July 1 ... several changes take effect (+!) ... here is some info .........


New member
July 1 ... several changes take effect (+!) ... here is some info on "one" of them

Some key parts of HB2052...

HB 2052 - Mega Gun Bill : Link Removed ... 3_0000.pdf

New Sec. 2. (a) The carrying of a concealed handgun as authorized
by the personal and family protection act shall not be prohibited in any
state or municipal building unless such building has adequate security
measures to ensure that no weapons are permitted to be carried into such
and the building is conspicuously posted in accordance with
K.S.A. 2012 Supp. 75-7c10, and amendments thereto.

{(d)** (1) It shall be a violation of this section to carry a concealed
handgun in violation of any restriction or prohibition allowed by
subsection (a) or (b) if the premises are posted in accordance with rules
and regulations adopted by the attorney general pursuant to subsection

(h). Any person who violates this section shall not be subject to a criminal
penalty but may be subject to denial to such premises or removal from such premises.

Section (a) and (b) referred to are related to "conspicuously posting " can prohibit :

(a) Provided that the premises are conspicuously posted in accordance
with rules and regulations adopted by the attorney general as premises
where carrying a concealed handgun is prohibited, no license issued
pursuant to or recognized by this act shall authorize the licensee to carry a
concealed handgun into any building.

(b) Nothing in this act shall be construed to prevent:
(1) Any public or private employer from restricting or prohibiting by
personnel policies persons licensed under this act from carrying a
concealed handgun while on the premises of the employer's business or
while engaged in the duties of the person's employment by the employer,
except that no employer may prohibit possession of a handgun in a private
means of conveyance, even if parked on the employer's premises;
(2) any private business or city, county or political subdivision from
restricting or prohibiting persons licensed or recognized under this act
from carrying a concealed handgun within a building or buildings of such
entity, provided that the premises are posted in accordance with rules and
regulations adopted by the attorney general pursuant to subsection (f)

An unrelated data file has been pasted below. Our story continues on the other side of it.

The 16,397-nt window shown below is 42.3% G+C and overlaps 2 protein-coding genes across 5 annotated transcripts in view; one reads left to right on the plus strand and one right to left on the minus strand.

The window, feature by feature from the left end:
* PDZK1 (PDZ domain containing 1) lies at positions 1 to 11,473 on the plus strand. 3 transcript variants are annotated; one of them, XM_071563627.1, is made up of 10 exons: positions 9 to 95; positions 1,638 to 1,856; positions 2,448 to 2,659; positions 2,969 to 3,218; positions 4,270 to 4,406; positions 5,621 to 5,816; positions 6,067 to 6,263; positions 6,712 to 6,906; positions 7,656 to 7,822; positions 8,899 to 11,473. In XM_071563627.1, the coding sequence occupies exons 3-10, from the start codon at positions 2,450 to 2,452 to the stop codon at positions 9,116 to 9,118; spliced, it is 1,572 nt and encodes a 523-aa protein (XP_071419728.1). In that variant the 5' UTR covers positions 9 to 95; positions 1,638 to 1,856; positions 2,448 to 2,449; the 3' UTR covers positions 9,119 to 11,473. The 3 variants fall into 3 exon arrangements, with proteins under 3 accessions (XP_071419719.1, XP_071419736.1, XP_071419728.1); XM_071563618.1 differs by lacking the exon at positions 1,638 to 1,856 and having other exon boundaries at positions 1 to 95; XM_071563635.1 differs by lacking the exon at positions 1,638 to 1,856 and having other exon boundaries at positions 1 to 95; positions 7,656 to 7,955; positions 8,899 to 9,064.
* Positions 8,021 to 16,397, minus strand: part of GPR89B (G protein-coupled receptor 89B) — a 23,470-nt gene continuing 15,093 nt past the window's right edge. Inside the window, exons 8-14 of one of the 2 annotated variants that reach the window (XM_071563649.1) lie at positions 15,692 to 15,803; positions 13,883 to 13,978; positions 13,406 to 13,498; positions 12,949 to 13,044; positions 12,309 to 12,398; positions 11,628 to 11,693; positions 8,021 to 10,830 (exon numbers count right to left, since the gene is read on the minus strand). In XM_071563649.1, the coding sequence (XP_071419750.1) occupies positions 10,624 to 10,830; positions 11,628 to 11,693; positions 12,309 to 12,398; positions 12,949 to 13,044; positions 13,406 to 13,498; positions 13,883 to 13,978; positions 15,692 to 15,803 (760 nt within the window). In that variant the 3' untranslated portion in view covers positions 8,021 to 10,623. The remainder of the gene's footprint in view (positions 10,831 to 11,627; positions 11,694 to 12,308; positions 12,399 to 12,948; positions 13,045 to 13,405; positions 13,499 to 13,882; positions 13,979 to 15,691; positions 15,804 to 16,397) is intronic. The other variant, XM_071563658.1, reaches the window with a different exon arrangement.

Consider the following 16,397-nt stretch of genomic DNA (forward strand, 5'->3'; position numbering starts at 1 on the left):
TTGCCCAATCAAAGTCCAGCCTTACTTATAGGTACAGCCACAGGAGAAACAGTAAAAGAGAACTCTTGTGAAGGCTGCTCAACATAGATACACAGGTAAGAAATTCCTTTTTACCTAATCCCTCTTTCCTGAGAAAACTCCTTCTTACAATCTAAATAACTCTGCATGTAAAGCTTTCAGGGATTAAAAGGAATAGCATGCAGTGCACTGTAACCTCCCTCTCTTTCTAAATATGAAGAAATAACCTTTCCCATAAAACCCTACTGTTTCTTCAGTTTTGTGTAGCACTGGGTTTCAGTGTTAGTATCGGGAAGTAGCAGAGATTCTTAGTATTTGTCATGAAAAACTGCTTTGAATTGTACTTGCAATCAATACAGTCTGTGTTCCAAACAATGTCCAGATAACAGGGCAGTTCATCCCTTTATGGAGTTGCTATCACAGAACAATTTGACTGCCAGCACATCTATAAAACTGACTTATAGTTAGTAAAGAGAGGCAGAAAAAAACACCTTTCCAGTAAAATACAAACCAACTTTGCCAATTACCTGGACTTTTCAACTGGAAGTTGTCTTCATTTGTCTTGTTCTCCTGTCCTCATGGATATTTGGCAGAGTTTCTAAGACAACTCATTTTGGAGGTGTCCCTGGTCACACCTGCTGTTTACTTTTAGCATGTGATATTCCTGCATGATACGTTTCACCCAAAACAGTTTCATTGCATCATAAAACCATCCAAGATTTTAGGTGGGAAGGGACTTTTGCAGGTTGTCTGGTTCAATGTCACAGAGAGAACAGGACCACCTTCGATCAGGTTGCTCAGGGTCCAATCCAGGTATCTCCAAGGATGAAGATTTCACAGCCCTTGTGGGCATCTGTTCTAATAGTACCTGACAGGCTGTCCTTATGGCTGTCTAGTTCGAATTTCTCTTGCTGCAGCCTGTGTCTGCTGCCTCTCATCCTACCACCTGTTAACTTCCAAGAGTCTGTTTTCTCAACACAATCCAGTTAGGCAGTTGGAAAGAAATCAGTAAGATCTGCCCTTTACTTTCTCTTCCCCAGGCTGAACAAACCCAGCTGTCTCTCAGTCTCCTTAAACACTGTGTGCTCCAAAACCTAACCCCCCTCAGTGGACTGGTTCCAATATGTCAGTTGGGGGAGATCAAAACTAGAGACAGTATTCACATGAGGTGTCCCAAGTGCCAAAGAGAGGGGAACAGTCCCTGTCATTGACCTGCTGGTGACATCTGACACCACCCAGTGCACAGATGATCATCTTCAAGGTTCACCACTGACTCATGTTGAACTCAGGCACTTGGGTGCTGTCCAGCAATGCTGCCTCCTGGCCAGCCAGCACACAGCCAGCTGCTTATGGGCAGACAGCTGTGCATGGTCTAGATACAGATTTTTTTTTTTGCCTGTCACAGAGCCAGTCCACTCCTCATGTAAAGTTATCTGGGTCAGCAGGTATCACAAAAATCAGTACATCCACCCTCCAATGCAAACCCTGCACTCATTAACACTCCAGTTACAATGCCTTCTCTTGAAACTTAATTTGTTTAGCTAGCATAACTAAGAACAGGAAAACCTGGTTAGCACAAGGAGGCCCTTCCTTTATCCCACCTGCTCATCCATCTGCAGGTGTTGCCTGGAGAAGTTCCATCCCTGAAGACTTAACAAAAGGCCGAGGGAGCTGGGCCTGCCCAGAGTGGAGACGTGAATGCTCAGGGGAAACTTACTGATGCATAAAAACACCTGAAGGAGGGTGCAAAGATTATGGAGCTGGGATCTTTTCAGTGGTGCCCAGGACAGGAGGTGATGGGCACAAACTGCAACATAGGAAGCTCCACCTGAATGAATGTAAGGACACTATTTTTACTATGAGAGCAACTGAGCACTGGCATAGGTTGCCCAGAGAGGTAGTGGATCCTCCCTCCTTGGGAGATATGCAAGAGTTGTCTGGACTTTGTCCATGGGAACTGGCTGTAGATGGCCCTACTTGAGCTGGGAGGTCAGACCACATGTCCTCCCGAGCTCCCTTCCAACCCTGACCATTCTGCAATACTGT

(h),as premises where carrying a concealed handgun is prohibited.

Section (h) is the section saying all doors must be posted, size of sign, height / location of sign, etc.

NOTE , this still applies :
(g) Nothing in this act shall be construed to authorize the carrying or possession of a handgun where prohibited by federal law.

Also ... very last paragraph :
Sec. 9. K.S.A. 2012 Supp. 75-7c17 is hereby amended to read as
follows: 75-7c17.
(a) The legislature finds as a matter of public policy and
fact that it is necessary to provide statewide uniform standards for issuing
licenses to carry concealed handguns for self-defense and finds it
necessary to occupy the field of regulation of the bearing of concealed
handguns for self-defense to ensure that no honest, law-abiding person
who qualifies under the provisions of this act is subjectively or arbitrarily
denied the person's rights. No city, county or other political subdivision of
this state shall regulate, restrict or prohibit the carrying of concealed
handguns by persons licensed under this act except as provided in section
2, and amendments thereto, and in subsection (b) of K.S.A. 2012 Supp.
75-7c10, and amendments thereto, and subsection (f) of K.S.A. 21-4218,
prior to its repeal, or subsection (e) of K.S.A. 2012 Supp. 21-6309, and
amendments thereto, shall be null and void.


New member
This all takes effect July 1. Below is a press release by one of the Representatives who were key in drafting and pushing this legislation.... with some of the key elements of the law. It does several things, which includes making it legal to carry in any public building unless they have "adequate security measures" in place to prevent "anyone" from entering who might have a gun (including bad guys) ..... security, metal detectors, limited / protected entrances, etc. . It also makes it legal for public employee who have cc licenses to carry at work. It makes carrying past a "posted" building .... no longer a crime of any kind, not even a misdemeanor, unless they have metal detectors, etc. Someone can only 'ask ' you to leave. This applies to businesses as well. The 'list' of prohibited places to carry, is gone. Kansas (in another bill) will also start recognizing the CC licenses of all states. This DOES include all Universities and schools, and even if security measures in schools are installed --- to allow employees of the school to carry. And ... NO EMPLOYER may have a "POLICY" which would punish any CC licensed employee from having a gun in their car in the employer's parking lot(s).

This is the one of the ones that Obama and Biden are so "upset" about Kansas passing .....

Senator Forrest Knox
Kansas Senate, District 14

IMMEDIATE RELEASE For More Information:
June 20, 2013 Senator Knox:

Concealed Carry of Handguns in Public Buildings

Senator Forrest Knox (R-Altoona) and many other members of the Kansas legislature have worked for several years to address security in public buildings. These efforts have culminated with the passage of Senate Substitute for HB 2052, which becomes law on July 1, 2013. Currently much discussion and action is being taken across the state by municipalities with regard to security in their buildings. Please find below clarification of the intent and content of the new law.